Committee Makes Changes to Promote Inclusion in Homecoming Court

DyAnna Grondahl

Stories of kings and queens are classic, but also outdated, as has been presented to the College of St. Scholastica’s Homecoming Committee in regards to the gender-restrictive homecoming royalty tradition. As a result, CSS is taking a step forward to promote inclusion.

The homecoming court will take a more gender-equitable path this year, as nominees have the option to select whether they would like to nominated for the role of king or queen.

“This is an important step in a new direction for CSS, and shows the changing priorities and needs of our student population,” said Michael Johnson, a CJL coordinator. “We know that a lot of times transgender and gender nonconforming folks such as myself face barriers that don’t allow them to express their gender identities in a way that is comfortable to them.”

Carrie Krueger, Associate Director of Alumni Relations and the chair of the Homecoming Committee told the Cable how the story unfolded. During nominations, the binary terms king and queen were addressed as being limiting. The homecoming committee took the feedback and decided to start thinking and changing things to make process more inclusive. As of now, they have made it possible for those who are nominated to chose which monarch term they would like to categorized under. The next step in the process is to brainstorm change for next year, which will be up to a committee being put together solely for this purpose.

Krueger also mentioned St. Scholastica’s Benedictine values, primarily in the light of being respectful and mindful of community. She addressed that the school embrace a new, more inclusive tradition that highlights benedictine values.

“What we are doing is making sure that the traditions that we embrace include everyone,” said Krueger. “It feels natural.”

Johnson and Chey Lemm, senior and non-binary nominee for the 2016 homecoming king, addressed some of the issues that still need tweaking.

They both mentioned their excitement at the changes, but the gender binary is still an issue for those who are excluded. Johnson proposed a system in which students elect two “monarchs”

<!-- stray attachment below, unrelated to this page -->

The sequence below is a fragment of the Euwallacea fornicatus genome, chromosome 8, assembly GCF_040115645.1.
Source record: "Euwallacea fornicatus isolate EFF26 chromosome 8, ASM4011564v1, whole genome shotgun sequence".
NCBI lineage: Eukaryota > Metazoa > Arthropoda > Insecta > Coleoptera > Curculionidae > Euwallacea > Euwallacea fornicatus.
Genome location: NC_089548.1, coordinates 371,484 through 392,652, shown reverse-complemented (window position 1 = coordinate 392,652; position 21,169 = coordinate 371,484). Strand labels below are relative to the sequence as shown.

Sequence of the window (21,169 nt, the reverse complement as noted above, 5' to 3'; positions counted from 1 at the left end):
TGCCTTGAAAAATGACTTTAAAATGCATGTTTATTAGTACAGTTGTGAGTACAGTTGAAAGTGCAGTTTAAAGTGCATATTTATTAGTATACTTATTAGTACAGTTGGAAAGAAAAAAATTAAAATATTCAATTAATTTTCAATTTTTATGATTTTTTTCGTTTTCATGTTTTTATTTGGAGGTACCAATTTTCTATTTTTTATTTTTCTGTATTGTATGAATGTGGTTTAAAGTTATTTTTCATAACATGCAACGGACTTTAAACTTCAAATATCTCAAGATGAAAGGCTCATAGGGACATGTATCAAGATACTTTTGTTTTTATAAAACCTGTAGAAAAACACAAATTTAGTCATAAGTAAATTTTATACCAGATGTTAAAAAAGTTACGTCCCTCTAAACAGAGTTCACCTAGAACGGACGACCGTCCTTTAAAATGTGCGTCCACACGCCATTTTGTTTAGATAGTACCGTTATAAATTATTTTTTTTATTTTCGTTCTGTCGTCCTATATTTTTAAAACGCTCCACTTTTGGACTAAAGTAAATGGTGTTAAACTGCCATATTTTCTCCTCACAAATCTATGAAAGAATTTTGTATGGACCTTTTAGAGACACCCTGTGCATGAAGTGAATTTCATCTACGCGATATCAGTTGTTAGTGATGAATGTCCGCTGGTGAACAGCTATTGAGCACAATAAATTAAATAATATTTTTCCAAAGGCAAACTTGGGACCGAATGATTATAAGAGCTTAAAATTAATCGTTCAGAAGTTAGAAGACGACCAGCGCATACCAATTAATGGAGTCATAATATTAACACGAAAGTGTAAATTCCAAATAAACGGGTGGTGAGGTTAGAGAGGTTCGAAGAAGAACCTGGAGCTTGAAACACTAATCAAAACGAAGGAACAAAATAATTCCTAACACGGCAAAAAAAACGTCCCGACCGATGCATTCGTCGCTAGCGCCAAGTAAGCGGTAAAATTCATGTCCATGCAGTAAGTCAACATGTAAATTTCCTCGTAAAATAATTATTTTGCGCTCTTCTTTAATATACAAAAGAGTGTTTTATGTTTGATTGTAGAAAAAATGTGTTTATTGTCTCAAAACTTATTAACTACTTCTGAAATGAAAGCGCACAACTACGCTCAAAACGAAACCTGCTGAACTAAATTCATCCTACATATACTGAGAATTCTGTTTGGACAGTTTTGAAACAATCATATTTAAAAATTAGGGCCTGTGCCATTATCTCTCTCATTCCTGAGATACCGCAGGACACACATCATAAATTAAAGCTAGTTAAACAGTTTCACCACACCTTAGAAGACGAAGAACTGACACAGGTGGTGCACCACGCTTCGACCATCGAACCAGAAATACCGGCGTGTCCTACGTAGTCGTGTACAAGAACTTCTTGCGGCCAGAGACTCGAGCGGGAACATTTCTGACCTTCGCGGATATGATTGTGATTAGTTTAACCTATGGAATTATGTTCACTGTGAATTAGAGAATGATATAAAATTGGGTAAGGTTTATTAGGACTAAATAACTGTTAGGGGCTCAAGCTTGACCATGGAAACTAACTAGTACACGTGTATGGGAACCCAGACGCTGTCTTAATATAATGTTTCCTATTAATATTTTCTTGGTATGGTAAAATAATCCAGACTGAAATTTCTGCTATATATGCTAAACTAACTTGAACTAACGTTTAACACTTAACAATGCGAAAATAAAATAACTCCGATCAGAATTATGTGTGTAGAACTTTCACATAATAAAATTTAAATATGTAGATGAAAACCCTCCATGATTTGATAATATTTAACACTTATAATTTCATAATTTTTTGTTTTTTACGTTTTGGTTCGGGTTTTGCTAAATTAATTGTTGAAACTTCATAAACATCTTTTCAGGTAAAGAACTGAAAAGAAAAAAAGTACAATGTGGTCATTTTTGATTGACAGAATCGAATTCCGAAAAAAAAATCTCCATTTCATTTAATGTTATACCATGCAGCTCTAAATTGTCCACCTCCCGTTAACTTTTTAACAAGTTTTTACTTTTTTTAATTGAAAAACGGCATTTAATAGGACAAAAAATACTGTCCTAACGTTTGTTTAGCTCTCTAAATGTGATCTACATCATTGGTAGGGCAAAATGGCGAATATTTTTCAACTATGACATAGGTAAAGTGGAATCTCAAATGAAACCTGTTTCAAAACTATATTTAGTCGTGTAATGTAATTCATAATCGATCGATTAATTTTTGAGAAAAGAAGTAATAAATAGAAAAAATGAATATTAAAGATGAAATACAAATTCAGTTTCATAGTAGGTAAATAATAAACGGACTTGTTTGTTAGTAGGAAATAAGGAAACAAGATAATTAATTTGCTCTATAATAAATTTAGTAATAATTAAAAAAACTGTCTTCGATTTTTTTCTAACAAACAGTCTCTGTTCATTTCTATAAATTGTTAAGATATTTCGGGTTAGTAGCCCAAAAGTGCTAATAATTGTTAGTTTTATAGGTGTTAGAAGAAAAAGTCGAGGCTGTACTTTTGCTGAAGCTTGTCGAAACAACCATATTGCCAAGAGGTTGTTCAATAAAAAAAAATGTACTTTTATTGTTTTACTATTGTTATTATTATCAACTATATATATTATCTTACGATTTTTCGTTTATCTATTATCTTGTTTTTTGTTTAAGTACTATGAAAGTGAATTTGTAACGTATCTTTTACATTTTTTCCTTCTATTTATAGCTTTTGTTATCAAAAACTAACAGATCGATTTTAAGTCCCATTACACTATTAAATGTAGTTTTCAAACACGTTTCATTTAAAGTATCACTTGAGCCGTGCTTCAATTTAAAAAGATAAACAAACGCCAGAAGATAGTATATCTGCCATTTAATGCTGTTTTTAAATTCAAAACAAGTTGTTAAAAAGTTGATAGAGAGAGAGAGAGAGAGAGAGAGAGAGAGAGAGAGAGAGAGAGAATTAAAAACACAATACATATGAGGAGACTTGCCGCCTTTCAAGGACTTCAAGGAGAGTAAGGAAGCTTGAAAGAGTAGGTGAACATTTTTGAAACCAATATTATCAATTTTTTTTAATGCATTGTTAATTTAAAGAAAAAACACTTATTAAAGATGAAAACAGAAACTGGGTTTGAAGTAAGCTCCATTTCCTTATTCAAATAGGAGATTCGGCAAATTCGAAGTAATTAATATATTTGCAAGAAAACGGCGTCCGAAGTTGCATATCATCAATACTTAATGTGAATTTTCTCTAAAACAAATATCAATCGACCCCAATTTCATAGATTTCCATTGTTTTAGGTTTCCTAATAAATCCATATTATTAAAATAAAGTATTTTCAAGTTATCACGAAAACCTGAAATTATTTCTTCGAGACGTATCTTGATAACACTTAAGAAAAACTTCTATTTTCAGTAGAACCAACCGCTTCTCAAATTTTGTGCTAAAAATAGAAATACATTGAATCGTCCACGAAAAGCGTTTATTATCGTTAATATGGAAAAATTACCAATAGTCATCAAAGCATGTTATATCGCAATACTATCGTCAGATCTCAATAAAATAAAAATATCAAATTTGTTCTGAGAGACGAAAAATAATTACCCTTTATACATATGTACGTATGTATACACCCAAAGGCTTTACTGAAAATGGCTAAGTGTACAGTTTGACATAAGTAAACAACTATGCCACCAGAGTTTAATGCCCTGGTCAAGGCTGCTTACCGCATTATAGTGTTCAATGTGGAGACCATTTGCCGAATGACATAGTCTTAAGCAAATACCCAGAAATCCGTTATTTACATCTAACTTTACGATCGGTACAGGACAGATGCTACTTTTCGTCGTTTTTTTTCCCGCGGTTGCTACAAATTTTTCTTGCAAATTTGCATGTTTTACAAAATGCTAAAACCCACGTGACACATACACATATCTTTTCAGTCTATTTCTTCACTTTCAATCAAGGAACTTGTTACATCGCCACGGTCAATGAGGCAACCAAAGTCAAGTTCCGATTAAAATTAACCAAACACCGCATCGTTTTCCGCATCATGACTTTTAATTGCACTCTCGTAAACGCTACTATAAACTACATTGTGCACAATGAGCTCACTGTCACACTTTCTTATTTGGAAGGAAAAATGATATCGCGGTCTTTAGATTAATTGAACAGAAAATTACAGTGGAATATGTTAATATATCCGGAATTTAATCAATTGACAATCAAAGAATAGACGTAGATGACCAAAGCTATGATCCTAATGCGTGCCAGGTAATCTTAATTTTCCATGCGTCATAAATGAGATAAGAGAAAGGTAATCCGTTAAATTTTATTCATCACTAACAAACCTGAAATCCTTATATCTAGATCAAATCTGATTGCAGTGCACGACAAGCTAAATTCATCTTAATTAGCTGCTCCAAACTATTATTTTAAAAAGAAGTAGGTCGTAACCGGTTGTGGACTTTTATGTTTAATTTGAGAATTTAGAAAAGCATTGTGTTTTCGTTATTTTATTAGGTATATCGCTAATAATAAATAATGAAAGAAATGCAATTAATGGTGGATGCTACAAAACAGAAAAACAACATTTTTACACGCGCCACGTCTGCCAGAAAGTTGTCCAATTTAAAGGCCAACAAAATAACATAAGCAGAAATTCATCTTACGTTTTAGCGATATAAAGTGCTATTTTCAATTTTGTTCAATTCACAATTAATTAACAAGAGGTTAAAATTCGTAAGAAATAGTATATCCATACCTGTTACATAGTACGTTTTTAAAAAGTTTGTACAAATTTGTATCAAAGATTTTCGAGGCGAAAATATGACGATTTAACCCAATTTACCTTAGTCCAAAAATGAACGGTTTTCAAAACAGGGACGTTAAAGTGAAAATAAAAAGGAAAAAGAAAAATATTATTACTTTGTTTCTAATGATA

from the nominated students.

“A homecoming court that goes beyond just king and queen is definitely the direction we should be headed in,” said Johnson.

Additionally, Lemm said there was a lack of variance of who can be on the court.

“It is assumed that three men and three women should be nominated,” said Lemm. “To me this has caused many in the LGBTQ+ community to feel unwelcome. This happens two ways – the gender binary narrows who is comfortable with being on the court.”

Lemm’s second complaint was in regards to the nomination process in which students are sent a link that prompts the choice of a male who is active in the community, but under queen you fill out information for a female. The language is gendered, Lemm said. Additionally, Lemm feels the need for more solid bases in justification of why someone should be nominated into a position of homecoming royalty, including club membership, leadership positions, volunteering, and extra-curriculars.

The beauty of these changes, according to Johnson, that many changes of this nature come from the bottom up. Students can play an active role in how things work on campus, especially when they voice their concerns.

“I’ve seen the start of a cultural shift in the way our community responds to our students from diverse and multicultural backgrounds…” said Johnson. “Things in our little campus community are changing, and I feel these changes are preparing CSS to stay current rather than stagnate.”

The moral of this king and queen story is the importance of inclusivity. And like many good stories, it makes people feel happy.

“I am excited to be involved in the process of change that is happening in the CSS community,” said Lemm. “We are taking steps to be more inclusive and that is something that gives me warm fuzzies!”